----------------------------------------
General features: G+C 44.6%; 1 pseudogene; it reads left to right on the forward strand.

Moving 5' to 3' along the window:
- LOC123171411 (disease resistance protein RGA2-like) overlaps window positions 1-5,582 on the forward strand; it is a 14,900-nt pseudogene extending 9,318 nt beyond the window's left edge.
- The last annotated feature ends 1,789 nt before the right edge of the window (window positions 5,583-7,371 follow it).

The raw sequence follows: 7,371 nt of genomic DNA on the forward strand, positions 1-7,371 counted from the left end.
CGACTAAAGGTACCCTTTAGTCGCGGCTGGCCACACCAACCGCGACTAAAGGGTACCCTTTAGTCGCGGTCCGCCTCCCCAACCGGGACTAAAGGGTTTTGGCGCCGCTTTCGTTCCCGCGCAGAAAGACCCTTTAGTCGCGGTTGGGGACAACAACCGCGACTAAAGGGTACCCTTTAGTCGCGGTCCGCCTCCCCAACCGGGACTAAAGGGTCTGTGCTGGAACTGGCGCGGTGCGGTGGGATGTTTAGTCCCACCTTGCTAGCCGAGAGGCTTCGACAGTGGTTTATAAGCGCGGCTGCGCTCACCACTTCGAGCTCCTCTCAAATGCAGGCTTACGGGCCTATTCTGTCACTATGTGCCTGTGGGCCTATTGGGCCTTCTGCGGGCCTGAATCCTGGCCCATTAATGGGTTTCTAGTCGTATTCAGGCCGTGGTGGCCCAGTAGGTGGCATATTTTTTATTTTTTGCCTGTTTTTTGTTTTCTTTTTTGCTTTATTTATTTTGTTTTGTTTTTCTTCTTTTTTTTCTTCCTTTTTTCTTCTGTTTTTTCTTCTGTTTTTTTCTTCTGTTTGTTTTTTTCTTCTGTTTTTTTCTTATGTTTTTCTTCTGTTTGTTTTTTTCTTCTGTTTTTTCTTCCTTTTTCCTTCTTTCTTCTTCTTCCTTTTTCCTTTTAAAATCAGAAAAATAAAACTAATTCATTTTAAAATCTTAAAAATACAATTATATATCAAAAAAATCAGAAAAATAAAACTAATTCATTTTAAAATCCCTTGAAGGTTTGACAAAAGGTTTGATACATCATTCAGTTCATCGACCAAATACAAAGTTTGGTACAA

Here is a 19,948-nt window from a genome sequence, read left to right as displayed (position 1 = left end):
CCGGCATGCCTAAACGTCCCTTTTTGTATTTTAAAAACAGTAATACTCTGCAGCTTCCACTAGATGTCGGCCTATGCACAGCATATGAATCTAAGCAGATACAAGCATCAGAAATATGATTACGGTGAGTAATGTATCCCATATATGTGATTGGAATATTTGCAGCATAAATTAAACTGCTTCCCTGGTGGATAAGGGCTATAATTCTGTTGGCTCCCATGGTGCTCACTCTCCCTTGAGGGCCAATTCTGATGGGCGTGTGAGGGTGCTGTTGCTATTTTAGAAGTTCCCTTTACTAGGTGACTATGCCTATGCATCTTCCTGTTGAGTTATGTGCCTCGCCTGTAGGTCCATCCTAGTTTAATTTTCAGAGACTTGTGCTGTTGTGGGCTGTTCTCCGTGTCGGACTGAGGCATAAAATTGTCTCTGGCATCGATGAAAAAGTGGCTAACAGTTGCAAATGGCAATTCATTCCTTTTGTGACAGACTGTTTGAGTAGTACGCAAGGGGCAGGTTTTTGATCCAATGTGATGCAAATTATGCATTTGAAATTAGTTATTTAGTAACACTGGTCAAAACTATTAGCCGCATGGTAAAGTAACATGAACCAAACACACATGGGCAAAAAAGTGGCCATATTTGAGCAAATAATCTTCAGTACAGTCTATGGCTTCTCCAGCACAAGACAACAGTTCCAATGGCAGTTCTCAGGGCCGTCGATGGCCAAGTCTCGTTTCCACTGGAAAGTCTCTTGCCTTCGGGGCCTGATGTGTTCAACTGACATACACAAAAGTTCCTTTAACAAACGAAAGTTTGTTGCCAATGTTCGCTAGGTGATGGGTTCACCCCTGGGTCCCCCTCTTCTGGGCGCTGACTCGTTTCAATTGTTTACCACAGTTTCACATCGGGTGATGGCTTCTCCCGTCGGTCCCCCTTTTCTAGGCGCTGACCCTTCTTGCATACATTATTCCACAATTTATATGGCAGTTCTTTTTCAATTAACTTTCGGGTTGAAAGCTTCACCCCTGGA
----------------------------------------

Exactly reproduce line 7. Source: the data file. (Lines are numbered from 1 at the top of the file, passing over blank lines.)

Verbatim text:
Here is a 19,948-nt window from a genome sequence, read left to right as displayed (position 1 = left end):